Two Cities of Paris
Both cities of Paris were attacked this week.
I live in Beirut, historically revered as the “Paris of the East.” On Thursday, two I.S.I.S. (Da3sh) suicide bombers killed 43 persons, wounding 239, in a Shia Muslim neighborhood. On Friday, the second I.S.I.S. attack occurred in Paris, France, killing at least 129 people.
One of our friends, a French chef at a Beirut restaurant, shared that most of his staff is from the Bourj-el-Barajneh neighborhood that was bombed. After learning that his home city of Paris was attacked on Friday, he and his Lebanese friends were able to support one another in their mutual grief.
“The moment we stop living our lives is the moment we lose,” he said.
This is the remarkable trait that I am learning from the Lebanese.
Their years of civil war have grown within them a RESILIANCE—strength that preserves them from paralyzing fear, fuels a deep national pride and identity, and restrains them from division and hate.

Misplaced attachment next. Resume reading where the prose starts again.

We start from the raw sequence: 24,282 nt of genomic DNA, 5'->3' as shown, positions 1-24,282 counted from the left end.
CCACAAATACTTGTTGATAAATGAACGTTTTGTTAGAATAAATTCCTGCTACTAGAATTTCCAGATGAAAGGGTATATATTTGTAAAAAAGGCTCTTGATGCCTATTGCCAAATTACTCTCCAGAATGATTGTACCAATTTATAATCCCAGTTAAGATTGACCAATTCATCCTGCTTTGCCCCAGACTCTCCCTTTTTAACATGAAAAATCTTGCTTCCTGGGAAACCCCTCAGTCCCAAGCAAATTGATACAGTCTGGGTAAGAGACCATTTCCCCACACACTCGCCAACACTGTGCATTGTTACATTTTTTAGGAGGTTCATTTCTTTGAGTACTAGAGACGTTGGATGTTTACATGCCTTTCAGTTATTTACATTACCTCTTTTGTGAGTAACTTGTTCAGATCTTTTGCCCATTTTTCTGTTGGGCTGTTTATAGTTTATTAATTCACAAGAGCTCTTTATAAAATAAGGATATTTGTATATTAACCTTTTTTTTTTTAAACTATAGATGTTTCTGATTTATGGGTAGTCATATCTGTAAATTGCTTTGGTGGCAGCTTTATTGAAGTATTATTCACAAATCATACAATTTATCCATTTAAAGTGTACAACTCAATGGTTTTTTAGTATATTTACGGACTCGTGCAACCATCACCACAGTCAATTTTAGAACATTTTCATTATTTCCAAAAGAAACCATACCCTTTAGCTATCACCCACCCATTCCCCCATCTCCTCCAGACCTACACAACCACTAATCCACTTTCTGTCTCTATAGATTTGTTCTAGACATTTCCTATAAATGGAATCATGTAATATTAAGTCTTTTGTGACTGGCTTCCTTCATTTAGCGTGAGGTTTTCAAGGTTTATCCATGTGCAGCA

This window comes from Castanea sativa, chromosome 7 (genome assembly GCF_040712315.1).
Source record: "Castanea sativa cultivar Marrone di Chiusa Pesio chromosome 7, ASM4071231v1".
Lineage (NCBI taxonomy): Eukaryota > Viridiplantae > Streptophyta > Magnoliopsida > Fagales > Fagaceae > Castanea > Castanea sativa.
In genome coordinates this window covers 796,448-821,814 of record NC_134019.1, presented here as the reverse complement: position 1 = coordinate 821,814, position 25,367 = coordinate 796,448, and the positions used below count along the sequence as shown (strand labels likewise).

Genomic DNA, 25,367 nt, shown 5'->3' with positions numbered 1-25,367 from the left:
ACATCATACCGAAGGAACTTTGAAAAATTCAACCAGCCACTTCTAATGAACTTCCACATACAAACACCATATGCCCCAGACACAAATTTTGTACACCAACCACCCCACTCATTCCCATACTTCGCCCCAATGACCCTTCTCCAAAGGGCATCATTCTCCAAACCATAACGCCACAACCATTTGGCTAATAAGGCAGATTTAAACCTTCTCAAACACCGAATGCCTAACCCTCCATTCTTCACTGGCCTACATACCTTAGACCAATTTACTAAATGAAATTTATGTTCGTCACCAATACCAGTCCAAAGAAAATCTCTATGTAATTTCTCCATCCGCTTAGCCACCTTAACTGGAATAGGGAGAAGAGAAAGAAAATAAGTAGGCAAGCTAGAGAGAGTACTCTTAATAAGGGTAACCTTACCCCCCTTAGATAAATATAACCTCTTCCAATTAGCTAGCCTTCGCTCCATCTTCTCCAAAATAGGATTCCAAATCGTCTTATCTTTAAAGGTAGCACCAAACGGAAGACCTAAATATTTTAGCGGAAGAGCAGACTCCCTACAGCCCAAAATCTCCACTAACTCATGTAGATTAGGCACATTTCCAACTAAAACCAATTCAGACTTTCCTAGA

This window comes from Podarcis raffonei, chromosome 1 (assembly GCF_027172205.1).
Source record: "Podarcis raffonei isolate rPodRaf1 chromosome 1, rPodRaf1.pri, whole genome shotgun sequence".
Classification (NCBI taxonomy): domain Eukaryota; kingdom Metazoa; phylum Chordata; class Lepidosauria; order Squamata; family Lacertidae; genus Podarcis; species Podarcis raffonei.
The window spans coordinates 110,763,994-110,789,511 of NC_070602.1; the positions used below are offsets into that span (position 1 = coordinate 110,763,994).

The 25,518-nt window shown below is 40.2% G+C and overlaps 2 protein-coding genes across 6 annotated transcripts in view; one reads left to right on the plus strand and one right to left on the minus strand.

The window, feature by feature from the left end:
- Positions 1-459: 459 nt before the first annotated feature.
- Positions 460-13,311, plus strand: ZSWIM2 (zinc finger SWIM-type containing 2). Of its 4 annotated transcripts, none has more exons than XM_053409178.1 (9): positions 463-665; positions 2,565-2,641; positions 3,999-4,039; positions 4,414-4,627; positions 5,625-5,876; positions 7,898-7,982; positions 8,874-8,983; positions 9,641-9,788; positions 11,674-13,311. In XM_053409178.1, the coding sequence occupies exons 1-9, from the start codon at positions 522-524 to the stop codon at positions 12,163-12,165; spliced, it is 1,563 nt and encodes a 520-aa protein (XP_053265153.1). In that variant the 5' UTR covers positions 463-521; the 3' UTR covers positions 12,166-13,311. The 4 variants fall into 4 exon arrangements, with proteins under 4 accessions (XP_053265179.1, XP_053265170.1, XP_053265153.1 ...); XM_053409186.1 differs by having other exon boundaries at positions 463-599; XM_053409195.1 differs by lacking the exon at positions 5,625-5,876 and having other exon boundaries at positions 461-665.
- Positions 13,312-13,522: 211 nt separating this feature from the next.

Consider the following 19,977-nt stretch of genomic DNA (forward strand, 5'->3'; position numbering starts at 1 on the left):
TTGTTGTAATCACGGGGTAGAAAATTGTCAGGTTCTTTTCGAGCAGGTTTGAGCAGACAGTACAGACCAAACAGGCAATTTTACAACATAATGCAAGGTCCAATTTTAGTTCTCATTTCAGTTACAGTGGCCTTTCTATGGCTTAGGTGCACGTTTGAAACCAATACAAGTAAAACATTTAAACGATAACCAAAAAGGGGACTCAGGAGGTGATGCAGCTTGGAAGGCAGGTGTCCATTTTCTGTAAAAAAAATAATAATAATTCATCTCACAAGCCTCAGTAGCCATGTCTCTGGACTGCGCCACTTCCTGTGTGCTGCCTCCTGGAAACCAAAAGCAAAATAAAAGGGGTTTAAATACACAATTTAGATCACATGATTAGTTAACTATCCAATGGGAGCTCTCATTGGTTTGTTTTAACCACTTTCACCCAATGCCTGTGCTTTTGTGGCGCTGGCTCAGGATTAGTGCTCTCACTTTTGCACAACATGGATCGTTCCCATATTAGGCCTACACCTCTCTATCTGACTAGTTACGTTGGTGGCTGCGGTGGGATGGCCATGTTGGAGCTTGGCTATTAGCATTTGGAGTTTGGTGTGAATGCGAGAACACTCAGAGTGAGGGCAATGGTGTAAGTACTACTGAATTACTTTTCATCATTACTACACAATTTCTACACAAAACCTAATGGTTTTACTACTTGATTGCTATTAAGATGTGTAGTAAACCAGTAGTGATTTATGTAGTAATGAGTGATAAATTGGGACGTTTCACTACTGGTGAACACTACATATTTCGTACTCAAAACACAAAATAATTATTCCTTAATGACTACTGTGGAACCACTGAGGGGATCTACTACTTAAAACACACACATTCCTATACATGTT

Although there are sectarian clashes in certain pockets of the country, the Miracle of Lebanon is that a country this religiously diverse has not dissolved into schism. While our Parliament is weighted down by struggles to elect a President and resolve its garbage crisis, on Friday it was unified and unanimous in its condemnation of the Beirut attack.
What does it look like to “keep living our lives” under the threat of terror? Maybe it starts with the choice to hold to those basic human things that we all know—decency, hospitality, fairness—to our neighbor, whoever that may be.
Those basic human things are the same things that we are prone to sacrifice under fear. That is where strength comes in, to hold fast to the stuff of our best selves—to choose human decency when what we feel is threat.
I am honored to live among the people of Lebanon who perhaps do not live that perfectly—that is not human—but, they live it. I have a friend who, when asked his religion, said this:
“First, I am a human being; then I am Lebanese; then I am a Muslim.”
My heart and prayers this week are with the people of France, and the people of Lebanon, that through their sorrow they will find the strength to hold to their best selves and the things of basic goodness—those things which truly are the greatest threat to those who practice terrorism.